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A Walk of Faith

Longtime wheelchair-bound youth pastor now strolls miles every day.

Jaydee Anderson has been youth pastor at Faith Assembly Crossville in Tennessee for 11 years. For 19 years, Anderson used a wheelchair due to a series of strokes. Doctors gave her a poor prognosis, telling her she never would walk again. Three tumors on her spine further compromised her health and mobility. She also has battled acute leukemia for many years.

“Jaydee came to our church in a wheelchair and very sick,” says Faith Assembly pastor Steven A. Pickard, 57. “But she didn’t let that stop her. She loved God and wanted to grow and develop.”

In 2015, while accompanying students to the Tennessee Youth Camp, Anderson, 60, had a powerful encounter with God on the last night of camp during praise and worship. A woman, whom she had never met approached her and declared, “The Lord told me you have two secret desires, and He is going to fulfill them.” Immediately afterward, a man, another stranger, came up on the other side of Anderson and said, “All you have to do is stand.”

“I had never told anybody my secret desires,” says Anderson. “The first was to walk, and the second was to dance before the Lord.”

As much as she wanted to believe what the man and woman told her, Anderson struggled with fear and unbelief. What if she tried to stand and couldn’t? Teens in her youth group had prayed for her many times before, with no apparent results, and she didn’t want to disappoint them again.

In faith, she decided to stand. As she did, she placed her hands on the chair in front of her. She began to sway back and forth in time to the music, in her own way, dancing.

After camp, however, Anderson struggled with doubt and unbelief for months. Did God really heal her? Would he really help her walk if she took the first step?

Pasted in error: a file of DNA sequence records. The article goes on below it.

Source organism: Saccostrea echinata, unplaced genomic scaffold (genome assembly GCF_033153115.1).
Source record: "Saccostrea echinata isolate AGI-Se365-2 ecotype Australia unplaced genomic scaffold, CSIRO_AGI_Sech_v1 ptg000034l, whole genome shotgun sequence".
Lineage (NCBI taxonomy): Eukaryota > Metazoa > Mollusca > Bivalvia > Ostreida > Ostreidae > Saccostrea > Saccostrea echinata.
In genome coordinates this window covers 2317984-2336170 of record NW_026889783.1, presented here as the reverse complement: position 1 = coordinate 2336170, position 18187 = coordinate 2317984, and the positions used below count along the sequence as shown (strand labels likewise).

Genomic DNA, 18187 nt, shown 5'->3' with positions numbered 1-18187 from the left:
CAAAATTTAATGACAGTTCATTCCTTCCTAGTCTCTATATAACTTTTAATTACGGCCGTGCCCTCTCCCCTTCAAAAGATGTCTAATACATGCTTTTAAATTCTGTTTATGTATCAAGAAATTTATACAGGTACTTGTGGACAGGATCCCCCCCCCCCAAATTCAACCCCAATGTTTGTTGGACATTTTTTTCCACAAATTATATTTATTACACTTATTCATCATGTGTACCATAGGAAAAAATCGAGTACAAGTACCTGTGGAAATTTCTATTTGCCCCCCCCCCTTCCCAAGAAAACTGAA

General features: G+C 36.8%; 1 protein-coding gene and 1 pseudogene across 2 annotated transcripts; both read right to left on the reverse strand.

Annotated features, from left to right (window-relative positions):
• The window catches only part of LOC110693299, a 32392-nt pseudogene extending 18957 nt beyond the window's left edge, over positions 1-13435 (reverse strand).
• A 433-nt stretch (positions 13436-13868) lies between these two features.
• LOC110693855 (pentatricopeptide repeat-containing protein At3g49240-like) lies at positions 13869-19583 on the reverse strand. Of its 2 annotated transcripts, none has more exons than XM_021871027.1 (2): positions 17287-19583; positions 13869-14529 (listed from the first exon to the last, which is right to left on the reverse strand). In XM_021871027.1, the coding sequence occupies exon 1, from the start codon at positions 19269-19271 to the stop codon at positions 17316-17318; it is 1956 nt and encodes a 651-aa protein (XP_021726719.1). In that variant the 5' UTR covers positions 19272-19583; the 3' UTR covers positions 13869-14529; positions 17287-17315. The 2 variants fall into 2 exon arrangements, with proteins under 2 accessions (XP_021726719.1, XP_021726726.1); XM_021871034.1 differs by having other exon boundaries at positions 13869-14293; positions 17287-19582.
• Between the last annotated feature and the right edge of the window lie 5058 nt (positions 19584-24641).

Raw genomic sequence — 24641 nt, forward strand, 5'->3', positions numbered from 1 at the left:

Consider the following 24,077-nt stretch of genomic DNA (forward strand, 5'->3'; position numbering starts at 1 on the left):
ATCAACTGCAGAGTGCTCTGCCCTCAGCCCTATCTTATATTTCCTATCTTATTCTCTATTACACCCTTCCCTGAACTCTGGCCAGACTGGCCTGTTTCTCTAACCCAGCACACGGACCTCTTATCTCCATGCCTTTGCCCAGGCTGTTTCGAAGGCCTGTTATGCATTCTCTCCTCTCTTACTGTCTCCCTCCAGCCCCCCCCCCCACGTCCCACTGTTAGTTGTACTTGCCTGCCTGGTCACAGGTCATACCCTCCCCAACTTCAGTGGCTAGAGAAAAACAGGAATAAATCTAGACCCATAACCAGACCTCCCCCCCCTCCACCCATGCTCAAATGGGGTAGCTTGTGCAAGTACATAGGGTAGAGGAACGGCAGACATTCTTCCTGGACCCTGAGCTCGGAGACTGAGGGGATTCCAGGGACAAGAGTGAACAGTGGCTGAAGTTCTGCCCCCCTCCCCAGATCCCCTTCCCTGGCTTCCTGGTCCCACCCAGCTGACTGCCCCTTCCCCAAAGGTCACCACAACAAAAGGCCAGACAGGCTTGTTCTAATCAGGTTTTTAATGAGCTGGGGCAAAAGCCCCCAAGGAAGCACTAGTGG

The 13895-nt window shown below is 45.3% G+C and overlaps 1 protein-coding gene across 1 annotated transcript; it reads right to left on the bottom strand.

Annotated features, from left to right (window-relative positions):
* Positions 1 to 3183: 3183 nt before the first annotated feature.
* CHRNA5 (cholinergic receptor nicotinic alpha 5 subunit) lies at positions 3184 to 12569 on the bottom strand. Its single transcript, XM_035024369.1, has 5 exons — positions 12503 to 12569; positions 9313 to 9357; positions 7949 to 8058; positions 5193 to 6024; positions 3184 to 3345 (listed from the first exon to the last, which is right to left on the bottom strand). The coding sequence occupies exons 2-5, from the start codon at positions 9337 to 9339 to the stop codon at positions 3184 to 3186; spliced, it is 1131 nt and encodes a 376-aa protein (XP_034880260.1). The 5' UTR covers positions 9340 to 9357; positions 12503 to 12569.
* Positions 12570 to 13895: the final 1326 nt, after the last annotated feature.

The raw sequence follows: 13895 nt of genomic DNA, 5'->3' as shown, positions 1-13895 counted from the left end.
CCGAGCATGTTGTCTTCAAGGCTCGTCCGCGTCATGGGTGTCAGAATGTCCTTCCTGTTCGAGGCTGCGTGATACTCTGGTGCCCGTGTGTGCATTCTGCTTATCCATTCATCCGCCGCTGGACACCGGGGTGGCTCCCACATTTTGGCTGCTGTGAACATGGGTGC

In March the following year, Anderson promised God that she would start walking if He helped her. She wheeled her chair outside to a roundabout, turned to her caregiver, and said, “Bring me my walker.”

As she rose from her chair, Anderson sensed the Lord telling her if she took the first step, He would carry her the rest of the way. She decided an active lifestyle would help.

She started waking up at 5 a.m. to walk daily. After downing a protein shake, she walked around her neighborhood and prayed to God as she went. Before long, she transitioned from a walker to a cane. Over time, she exchanged her cane for a rollator, a walker with wheels, that enabled her to move faster and cover more distance in less time. Eventually, Anderson walked four miles a day. She also joined a gym.

Once over 300 pounds, Anderson is now down to a healthy weight. God not only has enabled her to walk, but He also has healed her from diabetes. Before she took five insulin shots a day. Her doctor says there is no further need for insulin.

Anderson’s healing came over time, with many in the church pitching in to help as she faced obstacles and disappointments. She also required surgery to remove the tumors from her spine. Her journey hasn’t been easy, but she chose to persevere.

“We don’t know why things happen as they do,” Anderson says. “But it’s important to stretch ourselves within our limitations and then fall into the arms of a loving Father.”

Mary J Yerkes

Mary J. Yerkes is a freelance writer based in metro Washington, D.C.